Update from Djenne

7 February 2013

In the midst of Mali’s sudden emergence in the world ‘s focus, the Unesco World Heritage city of Djenne sits tranquil in the heart of the Niger delta, just 120 km South of Sevaré, the launching pad for the continued French air strikes into the North of Mali, where pockets of Islamist rebels are still present.

Why does Timbuktu matter?

31 January 2013

Timbuktu sits on the edge of Saharan desert. It was a trading entrepôt in the age when the camel was the only means of transport and it became a centre of commerce in the region; trade in books come to be part of that exchange network. The city and its desert environs are an archive of handwritten texts in Arabic and in African languages in the Arabic script (mainly, Fulani and Songhay), produced, it appears, between the 13th and the 20th centuries. The earliest date of written heritage is still speculation for no scientific tests have been done on inks and paper.

Is Destroying Timbuktu’s Heritage Un-Islamic?

17 July 2012

From the moment the followers of Muhammad came roaring out of Arabia, in A.D. 633, they’ve cherished beautiful things. An exhibition that just closed at the Metropolitan Museum in New York showed how the first Muslims were inspired by glorious works from the Greek-speaking world, and their descendants never stopped being art-friendly.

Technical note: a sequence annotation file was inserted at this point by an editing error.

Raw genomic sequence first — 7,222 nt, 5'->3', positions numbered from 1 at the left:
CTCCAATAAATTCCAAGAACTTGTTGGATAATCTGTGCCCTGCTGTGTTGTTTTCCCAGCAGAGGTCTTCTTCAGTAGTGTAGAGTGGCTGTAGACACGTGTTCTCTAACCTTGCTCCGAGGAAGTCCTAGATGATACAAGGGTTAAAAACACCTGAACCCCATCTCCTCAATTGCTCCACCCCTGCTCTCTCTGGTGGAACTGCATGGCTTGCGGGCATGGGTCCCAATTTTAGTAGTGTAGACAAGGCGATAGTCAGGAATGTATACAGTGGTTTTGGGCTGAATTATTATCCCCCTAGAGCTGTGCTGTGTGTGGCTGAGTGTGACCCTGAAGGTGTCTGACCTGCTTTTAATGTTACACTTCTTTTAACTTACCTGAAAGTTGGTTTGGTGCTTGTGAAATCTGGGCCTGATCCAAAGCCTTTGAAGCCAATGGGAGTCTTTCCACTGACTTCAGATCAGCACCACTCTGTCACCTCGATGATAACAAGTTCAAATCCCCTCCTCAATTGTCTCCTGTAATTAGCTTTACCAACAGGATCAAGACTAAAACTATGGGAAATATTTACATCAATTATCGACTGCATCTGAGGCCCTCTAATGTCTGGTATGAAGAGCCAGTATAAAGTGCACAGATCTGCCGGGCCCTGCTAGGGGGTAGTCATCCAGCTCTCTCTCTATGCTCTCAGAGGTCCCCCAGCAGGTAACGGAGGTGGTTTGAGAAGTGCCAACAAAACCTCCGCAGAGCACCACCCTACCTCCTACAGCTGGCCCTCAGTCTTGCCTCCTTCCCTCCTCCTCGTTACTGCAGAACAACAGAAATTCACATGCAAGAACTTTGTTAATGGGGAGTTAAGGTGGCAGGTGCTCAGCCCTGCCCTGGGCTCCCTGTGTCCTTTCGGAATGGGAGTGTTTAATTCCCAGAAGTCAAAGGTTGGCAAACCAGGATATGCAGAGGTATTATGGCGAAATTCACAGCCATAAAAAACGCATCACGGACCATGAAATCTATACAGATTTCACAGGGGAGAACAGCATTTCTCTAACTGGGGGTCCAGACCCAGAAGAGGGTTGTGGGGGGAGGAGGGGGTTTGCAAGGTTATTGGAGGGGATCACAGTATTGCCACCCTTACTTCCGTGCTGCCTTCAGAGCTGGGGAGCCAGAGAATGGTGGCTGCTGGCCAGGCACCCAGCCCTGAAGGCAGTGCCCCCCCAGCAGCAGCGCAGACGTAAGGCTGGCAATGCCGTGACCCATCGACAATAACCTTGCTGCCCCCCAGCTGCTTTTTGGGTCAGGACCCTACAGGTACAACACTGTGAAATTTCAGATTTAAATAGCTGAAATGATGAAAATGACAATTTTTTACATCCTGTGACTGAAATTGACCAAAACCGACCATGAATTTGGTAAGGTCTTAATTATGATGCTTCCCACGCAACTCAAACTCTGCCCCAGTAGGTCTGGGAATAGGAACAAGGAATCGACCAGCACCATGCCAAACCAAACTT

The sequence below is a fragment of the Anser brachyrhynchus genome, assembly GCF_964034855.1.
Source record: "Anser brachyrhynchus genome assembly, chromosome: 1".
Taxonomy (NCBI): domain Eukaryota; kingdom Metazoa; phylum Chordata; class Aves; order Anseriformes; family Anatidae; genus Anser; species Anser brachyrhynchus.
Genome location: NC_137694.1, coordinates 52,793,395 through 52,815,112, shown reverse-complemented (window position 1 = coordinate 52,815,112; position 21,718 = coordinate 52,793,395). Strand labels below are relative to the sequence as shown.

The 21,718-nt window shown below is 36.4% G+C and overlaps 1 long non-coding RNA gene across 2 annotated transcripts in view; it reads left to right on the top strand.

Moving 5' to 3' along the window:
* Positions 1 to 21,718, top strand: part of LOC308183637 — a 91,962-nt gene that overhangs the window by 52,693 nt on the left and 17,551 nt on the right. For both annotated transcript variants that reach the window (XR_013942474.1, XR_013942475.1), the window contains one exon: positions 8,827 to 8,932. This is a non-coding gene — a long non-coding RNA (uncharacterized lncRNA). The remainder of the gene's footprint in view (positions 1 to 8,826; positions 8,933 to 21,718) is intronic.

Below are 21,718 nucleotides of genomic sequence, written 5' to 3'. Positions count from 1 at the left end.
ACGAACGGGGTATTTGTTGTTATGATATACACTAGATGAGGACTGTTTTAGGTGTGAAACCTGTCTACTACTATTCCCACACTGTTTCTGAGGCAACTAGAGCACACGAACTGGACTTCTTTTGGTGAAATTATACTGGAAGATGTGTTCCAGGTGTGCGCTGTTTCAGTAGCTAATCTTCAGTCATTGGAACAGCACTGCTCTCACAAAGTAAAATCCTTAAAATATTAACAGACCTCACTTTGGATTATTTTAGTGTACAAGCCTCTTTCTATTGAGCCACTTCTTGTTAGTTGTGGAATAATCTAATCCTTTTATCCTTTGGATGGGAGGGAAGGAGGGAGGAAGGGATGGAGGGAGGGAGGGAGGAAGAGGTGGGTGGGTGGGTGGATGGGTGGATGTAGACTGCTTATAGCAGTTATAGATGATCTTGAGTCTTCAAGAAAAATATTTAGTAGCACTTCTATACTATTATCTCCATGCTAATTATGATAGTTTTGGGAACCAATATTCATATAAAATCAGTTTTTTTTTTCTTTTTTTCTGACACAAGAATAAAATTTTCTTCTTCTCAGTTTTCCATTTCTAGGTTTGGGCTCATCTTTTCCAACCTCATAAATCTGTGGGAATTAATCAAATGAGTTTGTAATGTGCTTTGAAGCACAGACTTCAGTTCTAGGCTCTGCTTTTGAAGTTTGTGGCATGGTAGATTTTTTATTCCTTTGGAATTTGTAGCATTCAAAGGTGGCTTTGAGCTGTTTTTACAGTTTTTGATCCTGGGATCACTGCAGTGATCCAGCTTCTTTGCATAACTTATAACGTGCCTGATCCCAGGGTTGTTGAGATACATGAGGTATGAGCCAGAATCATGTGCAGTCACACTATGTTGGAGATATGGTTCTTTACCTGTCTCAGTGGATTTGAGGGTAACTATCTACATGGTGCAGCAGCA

333 Saints: A Life of Scholarship Under Threat

16 July 2012

The photographs in the following video were taken in 2007 in the region of Timbuktu, Mali, a landlocked country in West Africa. At that time, Mali was one of Africa’s most stable democracies. Timbuktu had regained its ancient fame as a center of Islamic scholarship. Political chaos has now over-taken the north and south of Mali.

The Taking of Timbuktu

26 June 2012

Near the banks of the Niger, where old men hawk slabs of salt carved from the Sahara and sent by boat from the ancient Malian city of Timbuktu, Abdul Moussa explains how his tranquil life has been turned upside down.
First, the rebels looted the office of the local charity he runs, taking vehicles, furniture and air conditioners. Then they told the 56-year-old Muslim that the laws he had grown up with had changed.